The Korea Federation of Banks (KFB) is reportedly planning to mandate that local cryptocurrency exchanges maintain a minimum reserve of 3 billion won (about $2.26 million). This move comes as local regulators are increasingly tightening oversight on these platforms, pushing for more robust rules around the listing and delisting of digital currencies to better protect consumers.
According to Korean media, these new rules are slated to kick in starting this September. Exchanges that have “real-name accounts” will be required to hold emergency funds ranging from $2.26 million to around $15 million. This fund is intended to act as a financial cushion in case of unexpected events like hacking incidents.
It’s worth noting that the $2.26 million minimum reserve requirement applies primarily to smaller exchanges. Big players like Upbit, Korbit, and Bithumb will need to hold at least 30% of their average daily deposits.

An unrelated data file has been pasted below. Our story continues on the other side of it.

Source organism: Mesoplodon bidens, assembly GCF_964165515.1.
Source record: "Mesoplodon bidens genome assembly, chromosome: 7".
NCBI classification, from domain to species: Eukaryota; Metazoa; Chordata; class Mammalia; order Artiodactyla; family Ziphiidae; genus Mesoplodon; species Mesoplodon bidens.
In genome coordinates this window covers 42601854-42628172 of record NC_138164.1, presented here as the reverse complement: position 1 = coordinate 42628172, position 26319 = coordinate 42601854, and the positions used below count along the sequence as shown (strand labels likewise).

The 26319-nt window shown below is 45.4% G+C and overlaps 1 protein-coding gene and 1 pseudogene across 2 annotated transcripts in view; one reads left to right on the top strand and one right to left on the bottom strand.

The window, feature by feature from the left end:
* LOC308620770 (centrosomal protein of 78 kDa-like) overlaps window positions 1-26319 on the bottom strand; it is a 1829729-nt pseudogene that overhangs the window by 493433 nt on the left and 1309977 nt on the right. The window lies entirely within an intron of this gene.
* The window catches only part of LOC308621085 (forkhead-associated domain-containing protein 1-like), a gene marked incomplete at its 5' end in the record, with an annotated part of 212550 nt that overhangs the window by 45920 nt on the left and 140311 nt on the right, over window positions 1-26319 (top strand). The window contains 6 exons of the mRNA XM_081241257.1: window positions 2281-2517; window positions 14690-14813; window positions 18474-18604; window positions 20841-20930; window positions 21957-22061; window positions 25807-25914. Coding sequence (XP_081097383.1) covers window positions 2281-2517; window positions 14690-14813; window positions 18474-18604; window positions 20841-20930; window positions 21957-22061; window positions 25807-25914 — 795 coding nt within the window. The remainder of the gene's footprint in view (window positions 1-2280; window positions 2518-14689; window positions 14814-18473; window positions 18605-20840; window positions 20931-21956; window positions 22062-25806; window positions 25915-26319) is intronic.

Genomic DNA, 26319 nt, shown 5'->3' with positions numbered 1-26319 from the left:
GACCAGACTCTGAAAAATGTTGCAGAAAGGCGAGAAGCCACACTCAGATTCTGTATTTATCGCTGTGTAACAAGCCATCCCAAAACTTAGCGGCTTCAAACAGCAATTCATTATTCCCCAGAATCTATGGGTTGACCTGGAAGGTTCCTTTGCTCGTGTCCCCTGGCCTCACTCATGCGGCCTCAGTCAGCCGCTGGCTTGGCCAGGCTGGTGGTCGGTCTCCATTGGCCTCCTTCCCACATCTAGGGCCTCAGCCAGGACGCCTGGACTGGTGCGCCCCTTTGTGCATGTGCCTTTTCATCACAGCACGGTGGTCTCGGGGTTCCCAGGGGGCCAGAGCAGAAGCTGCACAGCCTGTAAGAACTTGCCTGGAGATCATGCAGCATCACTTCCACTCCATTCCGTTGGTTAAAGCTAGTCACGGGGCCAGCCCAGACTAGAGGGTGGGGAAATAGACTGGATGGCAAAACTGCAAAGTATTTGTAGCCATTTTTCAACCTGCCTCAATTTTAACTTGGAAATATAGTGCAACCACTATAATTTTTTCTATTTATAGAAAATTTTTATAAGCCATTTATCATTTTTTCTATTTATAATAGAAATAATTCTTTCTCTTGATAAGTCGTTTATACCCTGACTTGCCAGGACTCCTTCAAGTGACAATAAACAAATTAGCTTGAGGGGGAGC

An official from an unnamed trading platform believes these new reserve requirements shouldn’t pose a challenge for any of the country’s crypto exchanges.
Beyond this, the KFB has further safety enhancements on the horizon, such as beefing up know-your-customer (KYC) procedures and introducing new authentication protocols for transferring funds. These additional measures are expected to be in place by the start of 2024.